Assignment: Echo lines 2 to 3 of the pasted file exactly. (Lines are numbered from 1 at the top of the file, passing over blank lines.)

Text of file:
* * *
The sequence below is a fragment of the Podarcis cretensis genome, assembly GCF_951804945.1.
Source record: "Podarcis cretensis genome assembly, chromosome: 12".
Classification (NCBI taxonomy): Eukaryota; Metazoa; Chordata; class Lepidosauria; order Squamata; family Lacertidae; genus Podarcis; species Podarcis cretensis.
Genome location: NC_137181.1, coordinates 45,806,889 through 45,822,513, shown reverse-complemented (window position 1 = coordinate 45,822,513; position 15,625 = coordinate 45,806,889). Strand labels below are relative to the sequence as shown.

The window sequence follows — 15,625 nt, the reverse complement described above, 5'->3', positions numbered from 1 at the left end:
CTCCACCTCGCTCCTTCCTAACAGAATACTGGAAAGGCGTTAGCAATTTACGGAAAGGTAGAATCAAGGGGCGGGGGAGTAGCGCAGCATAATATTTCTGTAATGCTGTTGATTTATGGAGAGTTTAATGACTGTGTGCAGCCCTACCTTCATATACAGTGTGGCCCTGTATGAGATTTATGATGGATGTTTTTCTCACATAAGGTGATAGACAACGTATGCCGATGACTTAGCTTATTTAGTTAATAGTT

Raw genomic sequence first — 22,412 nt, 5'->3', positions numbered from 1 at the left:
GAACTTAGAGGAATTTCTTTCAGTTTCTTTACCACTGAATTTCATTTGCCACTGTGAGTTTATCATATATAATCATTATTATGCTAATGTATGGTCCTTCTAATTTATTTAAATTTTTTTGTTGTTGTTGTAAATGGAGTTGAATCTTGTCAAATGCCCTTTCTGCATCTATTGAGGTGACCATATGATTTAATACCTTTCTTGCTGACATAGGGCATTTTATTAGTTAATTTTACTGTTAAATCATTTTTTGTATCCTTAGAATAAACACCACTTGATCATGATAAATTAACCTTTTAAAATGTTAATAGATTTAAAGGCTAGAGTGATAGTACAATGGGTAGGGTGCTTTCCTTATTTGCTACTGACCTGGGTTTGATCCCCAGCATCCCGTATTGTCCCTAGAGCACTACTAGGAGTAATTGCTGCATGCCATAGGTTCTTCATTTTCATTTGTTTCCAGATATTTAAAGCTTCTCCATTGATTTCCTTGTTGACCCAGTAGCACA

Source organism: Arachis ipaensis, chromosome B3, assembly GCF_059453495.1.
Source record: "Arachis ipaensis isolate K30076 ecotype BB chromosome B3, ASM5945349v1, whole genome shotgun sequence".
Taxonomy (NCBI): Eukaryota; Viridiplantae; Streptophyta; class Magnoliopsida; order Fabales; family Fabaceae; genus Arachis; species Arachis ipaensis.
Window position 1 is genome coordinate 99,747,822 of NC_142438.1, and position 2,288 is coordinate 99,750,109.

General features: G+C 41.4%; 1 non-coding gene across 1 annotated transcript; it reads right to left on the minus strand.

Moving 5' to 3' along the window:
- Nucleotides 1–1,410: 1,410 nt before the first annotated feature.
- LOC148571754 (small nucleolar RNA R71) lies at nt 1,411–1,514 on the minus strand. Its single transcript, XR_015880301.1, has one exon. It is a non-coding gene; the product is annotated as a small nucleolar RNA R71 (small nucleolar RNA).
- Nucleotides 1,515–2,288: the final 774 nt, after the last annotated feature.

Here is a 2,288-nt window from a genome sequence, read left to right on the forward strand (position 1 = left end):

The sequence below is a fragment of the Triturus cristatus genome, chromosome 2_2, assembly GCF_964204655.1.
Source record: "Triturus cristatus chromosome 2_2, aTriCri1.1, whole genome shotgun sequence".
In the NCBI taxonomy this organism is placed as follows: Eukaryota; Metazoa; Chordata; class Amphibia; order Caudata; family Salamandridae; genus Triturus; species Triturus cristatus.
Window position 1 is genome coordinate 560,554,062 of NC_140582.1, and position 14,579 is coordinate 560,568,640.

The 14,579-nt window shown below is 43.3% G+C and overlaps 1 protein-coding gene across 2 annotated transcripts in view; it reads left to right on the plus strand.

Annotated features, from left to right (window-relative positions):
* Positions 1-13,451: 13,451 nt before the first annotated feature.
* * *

Source record: "Podarcis cretensis genome assembly, chromosome: 12".
Classification (NCBI taxonomy): Eukaryota; Metazoa; Chordata; class Lepidosauria; order Squamata; family Lacertidae; genus Podarcis; species Podarcis cretensis.